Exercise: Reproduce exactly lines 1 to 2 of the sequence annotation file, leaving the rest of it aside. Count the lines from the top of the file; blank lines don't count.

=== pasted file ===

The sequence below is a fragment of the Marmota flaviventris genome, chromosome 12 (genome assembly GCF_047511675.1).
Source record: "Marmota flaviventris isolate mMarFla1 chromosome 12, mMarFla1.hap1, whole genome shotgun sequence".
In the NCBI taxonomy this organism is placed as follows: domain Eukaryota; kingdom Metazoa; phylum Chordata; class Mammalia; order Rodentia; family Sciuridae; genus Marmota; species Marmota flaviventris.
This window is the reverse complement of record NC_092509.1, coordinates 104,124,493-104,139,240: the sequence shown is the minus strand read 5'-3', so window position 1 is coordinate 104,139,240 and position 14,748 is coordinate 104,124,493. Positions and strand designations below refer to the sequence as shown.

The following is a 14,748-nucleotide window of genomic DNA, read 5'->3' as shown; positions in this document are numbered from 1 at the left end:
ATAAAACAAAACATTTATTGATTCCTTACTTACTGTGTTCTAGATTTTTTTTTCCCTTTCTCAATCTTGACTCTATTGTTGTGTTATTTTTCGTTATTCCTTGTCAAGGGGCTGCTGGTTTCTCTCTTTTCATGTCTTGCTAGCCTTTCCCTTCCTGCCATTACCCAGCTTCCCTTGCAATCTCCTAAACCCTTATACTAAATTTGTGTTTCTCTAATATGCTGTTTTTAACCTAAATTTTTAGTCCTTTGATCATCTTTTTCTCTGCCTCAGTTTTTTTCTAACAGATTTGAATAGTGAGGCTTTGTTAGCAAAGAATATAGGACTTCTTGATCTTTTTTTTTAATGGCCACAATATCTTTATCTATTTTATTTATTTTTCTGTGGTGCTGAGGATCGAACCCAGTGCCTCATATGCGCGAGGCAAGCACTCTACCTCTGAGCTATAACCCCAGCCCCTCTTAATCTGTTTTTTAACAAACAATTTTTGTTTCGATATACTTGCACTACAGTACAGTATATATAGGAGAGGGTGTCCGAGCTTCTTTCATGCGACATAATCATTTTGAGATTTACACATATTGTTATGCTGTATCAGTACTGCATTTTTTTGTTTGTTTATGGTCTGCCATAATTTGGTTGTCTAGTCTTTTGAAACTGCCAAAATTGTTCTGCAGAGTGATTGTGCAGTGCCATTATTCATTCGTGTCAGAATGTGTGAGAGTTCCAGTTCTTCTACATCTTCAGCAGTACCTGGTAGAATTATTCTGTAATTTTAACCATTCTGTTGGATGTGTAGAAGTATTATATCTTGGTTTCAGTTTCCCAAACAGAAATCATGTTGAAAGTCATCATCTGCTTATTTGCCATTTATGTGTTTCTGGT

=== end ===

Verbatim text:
The sequence below is a fragment of the Marmota flaviventris genome, chromosome 12 (genome assembly GCF_047511675.1).
Source record: "Marmota flaviventris isolate mMarFla1 chromosome 12, mMarFla1.hap1, whole genome shotgun sequence".